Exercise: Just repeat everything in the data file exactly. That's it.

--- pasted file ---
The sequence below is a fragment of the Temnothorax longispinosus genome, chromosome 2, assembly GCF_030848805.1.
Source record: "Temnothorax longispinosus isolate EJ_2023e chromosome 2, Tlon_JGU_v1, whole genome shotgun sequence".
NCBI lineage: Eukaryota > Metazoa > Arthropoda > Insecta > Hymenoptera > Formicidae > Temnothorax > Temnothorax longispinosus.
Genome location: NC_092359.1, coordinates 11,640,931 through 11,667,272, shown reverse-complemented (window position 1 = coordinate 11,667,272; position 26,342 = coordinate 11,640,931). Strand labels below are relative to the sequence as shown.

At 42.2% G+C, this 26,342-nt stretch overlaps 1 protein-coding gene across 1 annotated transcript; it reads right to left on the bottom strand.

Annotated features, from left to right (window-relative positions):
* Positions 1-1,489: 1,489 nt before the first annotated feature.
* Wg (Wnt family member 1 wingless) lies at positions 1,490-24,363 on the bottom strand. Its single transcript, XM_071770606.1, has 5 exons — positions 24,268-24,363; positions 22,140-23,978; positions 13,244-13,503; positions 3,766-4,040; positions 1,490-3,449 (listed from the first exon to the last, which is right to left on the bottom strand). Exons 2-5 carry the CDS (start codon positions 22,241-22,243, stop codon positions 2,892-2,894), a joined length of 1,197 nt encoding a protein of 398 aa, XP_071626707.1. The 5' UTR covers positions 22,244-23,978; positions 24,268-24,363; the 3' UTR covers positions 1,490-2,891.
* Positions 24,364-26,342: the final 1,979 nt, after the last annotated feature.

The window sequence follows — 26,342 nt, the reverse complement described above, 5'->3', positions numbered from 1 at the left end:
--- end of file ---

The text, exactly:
The sequence below is a fragment of the Temnothorax longispinosus genome, chromosome 2, assembly GCF_030848805.1.
Source record: "Temnothorax longispinosus isolate EJ_2023e chromosome 2, Tlon_JGU_v1, whole genome shotgun sequence".
NCBI lineage: Eukaryota > Metazoa > Arthropoda > Insecta > Hymenoptera > Formicidae > Temnothorax > Temnothorax longispinosus.
Genome location: NC_092359.1, coordinates 11,640,931 through 11,667,272, shown reverse-complemented (window position 1 = coordinate 11,667,272; position 26,342 = coordinate 11,640,931). Strand labels below are relative to the sequence as shown.

At 42.2% G+C, this 26,342-nt stretch overlaps 1 protein-coding gene across 1 annotated transcript; it reads right to left on the bottom strand.

Annotated features, from left to right (window-relative positions):
* Positions 1-1,489: 1,489 nt before the first annotated feature.
* Wg (Wnt family member 1 wingless) lies at positions 1,490-24,363 on the bottom strand. Its single transcript, XM_071770606.1, has 5 exons — positions 24,268-24,363; positions 22,140-23,978; positions 13,244-13,503; positions 3,766-4,040; positions 1,490-3,449 (listed from the first exon to the last, which is right to left on the bottom strand). Exons 2-5 carry the CDS (start codon positions 22,241-22,243, stop codon positions 2,892-2,894), a joined length of 1,197 nt encoding a protein of 398 aa, XP_071626707.1. The 5' UTR covers positions 22,244-23,978; positions 24,268-24,363; the 3' UTR covers positions 1,490-2,891.
* Positions 24,364-26,342: the final 1,979 nt, after the last annotated feature.

The window sequence follows — 26,342 nt, the reverse complement described above, 5'->3', positions numbered from 1 at the left end: